HARARE – MDC leader Morgan Tsvangirai has counselled his impatient lieutenants who are already looking beyond him that he is still in charge and that his successor will only come through proper party processes.
Speaking through his spokesperson, Luke Tamborinyoka, Tsvangirai who is expected home this week from South Africa where he had gone for his routine medical check-up, said those who are looking at succeeding him should “hold their horses”.
“…Tsvangirai is still in office and he will not allow what is happening, especially those who are already in the post-Tsvangirai mode,” said Tamborinyoka.
“If they are mischievous people who are already discussing his health, then they should follow the internal and constitutional processes; if they are political vultures who are lurking in the shadows they should stop what they are doing.”
Tamborinyoka said succession should not be an issue that the country’s biggest opposition party should be seized with at the moment.
He said the party’s constitution and internal processes should be followed by those who think it is an issue.
“Remember…Tsvangirai is a stickler to democracy and he will not impose any candidate. Now those vultures should hold their horses,” said Tamborinyoka.
There is presently a raging factional war in the MDC triggered by Tsvangirai’s ill-health.
This follows the former trade unionist’s long battle with cancer of the colon, which has taken him in and out of South Africa on routine medical check-up.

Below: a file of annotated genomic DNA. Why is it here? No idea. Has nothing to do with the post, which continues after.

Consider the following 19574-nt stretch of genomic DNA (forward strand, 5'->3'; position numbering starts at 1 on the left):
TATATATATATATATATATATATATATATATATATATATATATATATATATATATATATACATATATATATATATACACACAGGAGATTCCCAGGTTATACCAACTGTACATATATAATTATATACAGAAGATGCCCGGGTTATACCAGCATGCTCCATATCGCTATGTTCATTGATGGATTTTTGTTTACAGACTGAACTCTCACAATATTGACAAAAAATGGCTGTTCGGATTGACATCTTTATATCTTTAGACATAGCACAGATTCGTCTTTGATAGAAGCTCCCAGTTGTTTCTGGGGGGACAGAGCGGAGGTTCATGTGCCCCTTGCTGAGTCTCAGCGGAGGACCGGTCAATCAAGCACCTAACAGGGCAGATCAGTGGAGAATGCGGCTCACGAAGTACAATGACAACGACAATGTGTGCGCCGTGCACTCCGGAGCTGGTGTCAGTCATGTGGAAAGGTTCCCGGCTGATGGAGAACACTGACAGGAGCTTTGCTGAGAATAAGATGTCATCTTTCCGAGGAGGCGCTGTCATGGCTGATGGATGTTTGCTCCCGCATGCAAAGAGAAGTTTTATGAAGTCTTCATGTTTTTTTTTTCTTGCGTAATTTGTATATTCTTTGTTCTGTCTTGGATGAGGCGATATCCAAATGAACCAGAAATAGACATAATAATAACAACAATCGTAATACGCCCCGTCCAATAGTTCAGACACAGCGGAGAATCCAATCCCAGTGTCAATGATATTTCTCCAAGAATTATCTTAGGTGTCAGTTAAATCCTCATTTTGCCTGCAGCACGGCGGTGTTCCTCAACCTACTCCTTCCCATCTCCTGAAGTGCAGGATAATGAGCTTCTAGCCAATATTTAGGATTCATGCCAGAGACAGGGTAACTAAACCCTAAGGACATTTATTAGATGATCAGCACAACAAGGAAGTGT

The fights have all along been bubbling under the surface before they exploded into the open after the MDC leader announced that he was considering departing from the political stage, handing the reins to a younger generation.
This prompted ambitious cadres to throw their hats into the ring.
At least three factions have emerged, all gunning for Tsvangirai’s job in the event that he becomes incapacitated.
Tsvangirai’s three deputies –Nelson Chamisa, Elias Mudzuri and Thokozani Khupe believe they can fit into his shoes.
A certain section of the MDC is now pressing for an extraordinary congress before national elections that are due mid-year.
Khupe’s camp believes the job should be given to her by virtue of being the only deputy elected at congress while the other two were appointed.
Last week, a close ally of Khupe, Abednico Bhebhe, told our sister paper the Daily News on Sunday that Khupe will have little choice but to quit should Tsvangirai insist on handing over power to either Chamisa or Mudzuri while sidelining his longest serving deputy.
“She (Khupe) is a democrat who believes in constitutionalism and the only way out is for the party to follow the constitution or Khupe will have little option but to step down. She either will insist on following the constitution or she quits rather than being forced to be an accomplice in mutilating the party constitution,” Bhebhe said.
He warned that such a development could lead to another split saying “while that is not desirable, it could be inevitable because at the moment anything is possible”.
MDC spokesperson Obert Gutu told the Daily News that the majority in the MDC prefer to follow the constitutional route and have a congress.
“If anything happens to the president the only route to take is through a congress and not the imposition of candidates,” said Gutu.
Observers have warned that the party would split if Tsvangirai were to impose his successor.